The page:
A diet high in meat may lead to early puberty in girls, a study suggests.

The research, led by Dr Imogen Rogers at the University of Brighton, compared the diets of 3,000 12-year-old girls.

It found that girls who had higher intakes of meat and protein between the ages of three and seven were more likely to have started their periods by the time they were 12-and-a-half than those who ate less.

And 49 per cent of girls eating more than 12 portions of meat a week at the age of seven had reached puberty by 12-and-a-half, compared with 35 per cent of those who ate less than four portions of meat a week.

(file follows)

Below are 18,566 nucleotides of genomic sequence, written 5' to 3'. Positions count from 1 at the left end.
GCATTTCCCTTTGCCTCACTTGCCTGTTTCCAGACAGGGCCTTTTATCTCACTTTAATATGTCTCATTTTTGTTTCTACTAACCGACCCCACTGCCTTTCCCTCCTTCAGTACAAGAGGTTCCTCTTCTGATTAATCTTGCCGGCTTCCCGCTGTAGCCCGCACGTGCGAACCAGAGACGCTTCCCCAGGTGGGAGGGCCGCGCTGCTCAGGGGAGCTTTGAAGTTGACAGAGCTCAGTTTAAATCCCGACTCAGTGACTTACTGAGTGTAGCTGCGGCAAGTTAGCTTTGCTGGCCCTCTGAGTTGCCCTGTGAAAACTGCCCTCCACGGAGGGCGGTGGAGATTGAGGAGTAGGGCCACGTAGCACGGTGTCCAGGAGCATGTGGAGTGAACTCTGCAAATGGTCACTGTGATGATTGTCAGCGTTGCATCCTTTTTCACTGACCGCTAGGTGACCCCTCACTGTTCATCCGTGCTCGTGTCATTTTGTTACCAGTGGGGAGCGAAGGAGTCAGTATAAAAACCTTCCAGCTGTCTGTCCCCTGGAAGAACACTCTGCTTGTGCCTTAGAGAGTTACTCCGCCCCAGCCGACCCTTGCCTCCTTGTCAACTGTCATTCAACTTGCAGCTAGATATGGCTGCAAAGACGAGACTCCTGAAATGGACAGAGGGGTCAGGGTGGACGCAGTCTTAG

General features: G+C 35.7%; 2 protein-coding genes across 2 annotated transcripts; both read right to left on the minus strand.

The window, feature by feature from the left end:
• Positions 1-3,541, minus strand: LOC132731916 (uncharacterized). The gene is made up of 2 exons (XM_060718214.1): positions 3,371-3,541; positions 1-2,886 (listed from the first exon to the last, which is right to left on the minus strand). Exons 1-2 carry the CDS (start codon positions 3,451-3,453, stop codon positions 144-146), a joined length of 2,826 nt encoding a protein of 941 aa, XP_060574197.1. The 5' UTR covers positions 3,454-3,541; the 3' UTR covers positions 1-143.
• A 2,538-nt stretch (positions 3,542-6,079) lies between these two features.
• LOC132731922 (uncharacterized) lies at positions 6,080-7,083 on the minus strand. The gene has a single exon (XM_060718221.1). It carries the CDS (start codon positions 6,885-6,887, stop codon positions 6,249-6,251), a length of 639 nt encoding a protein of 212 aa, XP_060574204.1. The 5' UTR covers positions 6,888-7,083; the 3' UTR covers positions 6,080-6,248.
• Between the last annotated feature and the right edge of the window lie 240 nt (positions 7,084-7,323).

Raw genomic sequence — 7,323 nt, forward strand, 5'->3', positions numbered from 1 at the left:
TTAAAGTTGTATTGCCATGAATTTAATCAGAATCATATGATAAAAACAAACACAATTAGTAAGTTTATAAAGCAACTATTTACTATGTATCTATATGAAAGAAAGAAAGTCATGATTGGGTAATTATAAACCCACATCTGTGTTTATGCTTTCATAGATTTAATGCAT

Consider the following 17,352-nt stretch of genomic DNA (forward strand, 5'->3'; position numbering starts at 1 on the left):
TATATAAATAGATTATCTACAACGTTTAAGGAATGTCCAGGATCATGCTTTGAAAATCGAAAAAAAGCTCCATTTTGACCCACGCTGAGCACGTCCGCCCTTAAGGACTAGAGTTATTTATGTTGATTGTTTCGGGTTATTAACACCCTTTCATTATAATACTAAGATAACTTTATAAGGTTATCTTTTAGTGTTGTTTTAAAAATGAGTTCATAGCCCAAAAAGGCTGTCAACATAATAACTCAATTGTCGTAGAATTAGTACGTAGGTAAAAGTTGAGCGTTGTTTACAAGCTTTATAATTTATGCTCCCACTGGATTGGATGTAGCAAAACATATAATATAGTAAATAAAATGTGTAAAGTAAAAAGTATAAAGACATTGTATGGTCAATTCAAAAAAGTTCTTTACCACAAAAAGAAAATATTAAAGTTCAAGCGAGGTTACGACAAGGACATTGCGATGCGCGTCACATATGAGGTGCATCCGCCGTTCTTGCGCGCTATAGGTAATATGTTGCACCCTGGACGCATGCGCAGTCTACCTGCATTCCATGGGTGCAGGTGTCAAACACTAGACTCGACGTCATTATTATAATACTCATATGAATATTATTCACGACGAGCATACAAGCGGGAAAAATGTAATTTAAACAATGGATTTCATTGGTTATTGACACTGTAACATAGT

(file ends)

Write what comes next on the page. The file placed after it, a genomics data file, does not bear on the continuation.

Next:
Dr Rogers, a senior lecturer at the university's School of Pharmacy and Biomolecular Sciences, said there was evidence that girls who started their periods early faced a higher risk of diseases including breast and ovarian cancers and heart disease. But there was no reason why meat in moderation could not form part of a balanced diet for children.

Dr Rogers said further studies were needed but evidence suggested it was healthier to avoid eating very large amounts of meat.

The research has been published in the journal Public Health Nutrition.